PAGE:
BILL ANALYSIS                                                                                                                                                                                                    




                                                                  AB 1948
                                                                  Page A
          Date of Hearing:   April 18, 2012

                     ASSEMBLY COMMITTEE ON LABOR AND EMPLOYMENT
                                Sandre Swanson, Chair
                 AB 1948 (Grove) - As Introduced:  February 23, 2012
           
          SUBJECT  :   Wage and hour laws: Legislature.

           SUMMARY  :   Provides that specified provisions of the Labor Code 
          related to wages and hours (including overtime, meal periods, 
          and certain penalties and fines for violations of the law) are 
          applicable to the Legislature as an employer.  

           FISCAL EFFECT  :   Unknown

           COMMENTS  :   Under federal law, wage and hour issues are governed 
          under the Fair Labor Standards Act (FLSA).  The FLSA explicitly 
          excludes from its definition of "employee" certain state and 
          local legislative employees.  (FLSA  3(e)(3)(C)).  In order to 
          meet this exemption, the employee must either (1) hold a public 
          elective office of a government agency, (2) be selected by the 
          holder of such an office to be a member of his or her personal 
          staff, (3) be appointed by such an officeholder to serve on a 
          policy-making level, (4) be an immediate advisor to such an 
          officeholder with respect to the constitutional or legal powers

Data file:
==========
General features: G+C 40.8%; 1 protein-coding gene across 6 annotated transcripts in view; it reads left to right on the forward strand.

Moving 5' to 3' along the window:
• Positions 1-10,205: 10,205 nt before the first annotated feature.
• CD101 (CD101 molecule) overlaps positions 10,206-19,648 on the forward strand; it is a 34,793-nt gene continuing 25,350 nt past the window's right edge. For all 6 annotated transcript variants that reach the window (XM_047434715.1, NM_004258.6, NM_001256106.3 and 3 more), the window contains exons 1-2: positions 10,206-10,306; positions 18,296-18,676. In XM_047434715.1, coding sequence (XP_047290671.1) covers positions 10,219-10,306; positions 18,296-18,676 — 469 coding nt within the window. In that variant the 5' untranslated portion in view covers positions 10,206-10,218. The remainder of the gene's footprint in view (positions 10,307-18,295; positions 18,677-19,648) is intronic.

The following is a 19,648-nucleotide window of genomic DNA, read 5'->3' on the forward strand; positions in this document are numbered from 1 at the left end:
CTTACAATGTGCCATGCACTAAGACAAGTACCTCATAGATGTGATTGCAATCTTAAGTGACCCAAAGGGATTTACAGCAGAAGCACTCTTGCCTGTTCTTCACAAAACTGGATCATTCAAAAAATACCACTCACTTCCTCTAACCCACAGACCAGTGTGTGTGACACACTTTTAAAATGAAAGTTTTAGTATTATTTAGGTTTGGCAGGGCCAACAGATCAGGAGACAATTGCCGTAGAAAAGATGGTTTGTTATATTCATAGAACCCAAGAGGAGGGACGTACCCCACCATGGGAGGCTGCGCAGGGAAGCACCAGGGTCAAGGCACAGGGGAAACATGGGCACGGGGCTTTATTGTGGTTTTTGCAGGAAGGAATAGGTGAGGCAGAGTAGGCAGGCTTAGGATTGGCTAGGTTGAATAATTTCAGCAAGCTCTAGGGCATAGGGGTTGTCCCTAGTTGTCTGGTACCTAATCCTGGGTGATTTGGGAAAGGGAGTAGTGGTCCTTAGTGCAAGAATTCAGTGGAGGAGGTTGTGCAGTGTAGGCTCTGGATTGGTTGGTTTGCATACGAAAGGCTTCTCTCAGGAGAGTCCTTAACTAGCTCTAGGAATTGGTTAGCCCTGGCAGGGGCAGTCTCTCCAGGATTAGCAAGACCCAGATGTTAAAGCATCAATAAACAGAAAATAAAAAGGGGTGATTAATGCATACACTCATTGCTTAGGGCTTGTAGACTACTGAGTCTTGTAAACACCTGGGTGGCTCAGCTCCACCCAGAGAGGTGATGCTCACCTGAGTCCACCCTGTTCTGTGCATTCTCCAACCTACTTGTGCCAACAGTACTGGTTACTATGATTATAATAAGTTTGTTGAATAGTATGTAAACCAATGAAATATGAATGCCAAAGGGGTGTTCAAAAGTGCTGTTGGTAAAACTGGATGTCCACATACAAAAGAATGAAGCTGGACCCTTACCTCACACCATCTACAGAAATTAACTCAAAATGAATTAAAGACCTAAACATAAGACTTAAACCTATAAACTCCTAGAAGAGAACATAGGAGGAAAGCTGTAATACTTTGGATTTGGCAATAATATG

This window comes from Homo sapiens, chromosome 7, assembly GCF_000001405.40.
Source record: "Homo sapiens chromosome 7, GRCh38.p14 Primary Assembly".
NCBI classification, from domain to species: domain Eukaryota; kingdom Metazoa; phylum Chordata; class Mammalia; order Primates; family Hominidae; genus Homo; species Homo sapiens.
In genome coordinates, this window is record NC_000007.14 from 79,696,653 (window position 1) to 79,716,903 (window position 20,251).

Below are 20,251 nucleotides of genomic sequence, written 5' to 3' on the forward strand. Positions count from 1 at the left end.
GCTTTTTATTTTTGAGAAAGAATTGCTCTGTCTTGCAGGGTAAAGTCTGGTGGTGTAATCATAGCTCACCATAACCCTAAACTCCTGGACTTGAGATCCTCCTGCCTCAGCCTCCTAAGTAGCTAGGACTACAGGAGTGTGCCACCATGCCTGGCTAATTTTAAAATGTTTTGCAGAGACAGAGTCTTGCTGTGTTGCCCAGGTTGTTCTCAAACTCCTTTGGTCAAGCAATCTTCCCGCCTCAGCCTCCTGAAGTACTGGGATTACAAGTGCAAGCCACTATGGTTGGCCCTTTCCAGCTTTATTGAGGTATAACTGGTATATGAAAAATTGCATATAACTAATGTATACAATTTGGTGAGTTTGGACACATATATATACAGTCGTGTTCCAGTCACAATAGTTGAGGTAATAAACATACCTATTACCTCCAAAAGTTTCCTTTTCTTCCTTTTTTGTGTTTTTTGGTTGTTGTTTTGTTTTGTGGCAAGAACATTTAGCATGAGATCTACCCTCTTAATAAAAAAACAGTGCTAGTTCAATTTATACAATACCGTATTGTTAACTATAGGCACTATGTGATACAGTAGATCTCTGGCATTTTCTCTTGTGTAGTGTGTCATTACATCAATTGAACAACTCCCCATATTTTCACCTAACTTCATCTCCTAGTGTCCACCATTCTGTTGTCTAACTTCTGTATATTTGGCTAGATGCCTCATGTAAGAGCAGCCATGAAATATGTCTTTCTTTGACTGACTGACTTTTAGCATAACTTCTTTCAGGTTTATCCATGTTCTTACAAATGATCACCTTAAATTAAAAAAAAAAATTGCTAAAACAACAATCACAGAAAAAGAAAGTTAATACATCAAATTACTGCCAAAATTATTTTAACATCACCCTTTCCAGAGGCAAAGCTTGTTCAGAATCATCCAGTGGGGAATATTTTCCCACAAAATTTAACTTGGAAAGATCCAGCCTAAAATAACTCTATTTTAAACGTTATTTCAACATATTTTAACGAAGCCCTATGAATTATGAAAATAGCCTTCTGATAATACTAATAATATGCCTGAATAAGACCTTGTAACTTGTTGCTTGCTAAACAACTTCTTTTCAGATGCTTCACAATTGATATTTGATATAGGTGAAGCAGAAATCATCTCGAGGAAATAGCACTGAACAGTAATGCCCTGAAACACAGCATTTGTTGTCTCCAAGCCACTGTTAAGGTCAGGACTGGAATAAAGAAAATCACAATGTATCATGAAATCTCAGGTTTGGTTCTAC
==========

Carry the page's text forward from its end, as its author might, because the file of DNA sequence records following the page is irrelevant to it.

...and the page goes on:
of the office, or (5) be an employee in the legislative branch 
          or legislative body of a government agency. 

          Wage and hour issues are also the subject of state law under the 
          Labor Code and the Industrial Welfare Commission (IWC) Wage 
          Orders.  However, each of the IWC Wage Orders generally exempts 
          public employees from coverage from its provisions, other than 
          the requirement to pay minimum wage<1>.  In addition, even 
          assuming certain wage and hour laws applied to legislative 
          employees, some (but not all) would nonetheless potentially be 
          excluded under certain "executive," "administrative" or 
          "professional" exemptions under existing law.

           AUTHOR'S STATEMENT IN SUPPORT OF THIS BILL  :

          The fact sheet provided by the author states the following:

               "This bill ends the California State Legislature's special 
               and unjustified exemption from the burdensome wage and hour 



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          <1> See, for example, IWC Wage Order 4-2001 Section 1(B).








                                                                  AB 1948
                                                                  Page B
               laws that it has imposed on other employers in the state. 

               The California Labor Code is the basis for state policies 
               concerning the payment of proper wages, including minimum 
               wage, unpaid wages, timely payment of wages, overtime, meal 
               and rest periods, vacation and holiday pay, sick pay, 
               unauthorized deductions, uniforms, and unreimbursed 
               expenses.  In addition, the Labor Code assigns the IWC to 
               ascertain the wages paid to all employees in this state, to 
               ascertain the hours and conditions of labor and employment 
               in the various occupations, trades and industries in which 
               employees are employed in this state, and to investigate 
               the health, safety, and welfare of those employees.  The 
               California Division of Labor Standards Enforcement (DLSE), 
               overseen by the Labor Commissioner (LC), monitors and 
               enforces wage and hour laws.

               Some of the most controversial issues considered by the 
               California State Legislature in recent years are related to 
               wage and hour laws.  One example is Assembly Bill 60 
               (1999), which established in statute the eight-hour workday 
               as the standard basis for overtime. 

               Compliance with wage and hour laws is a costly undertaking 
               for California employers, but these laws create numerous 
               jobs and business opportunities for lawyers, human 
               resources consultants, and other professional service 
               providers.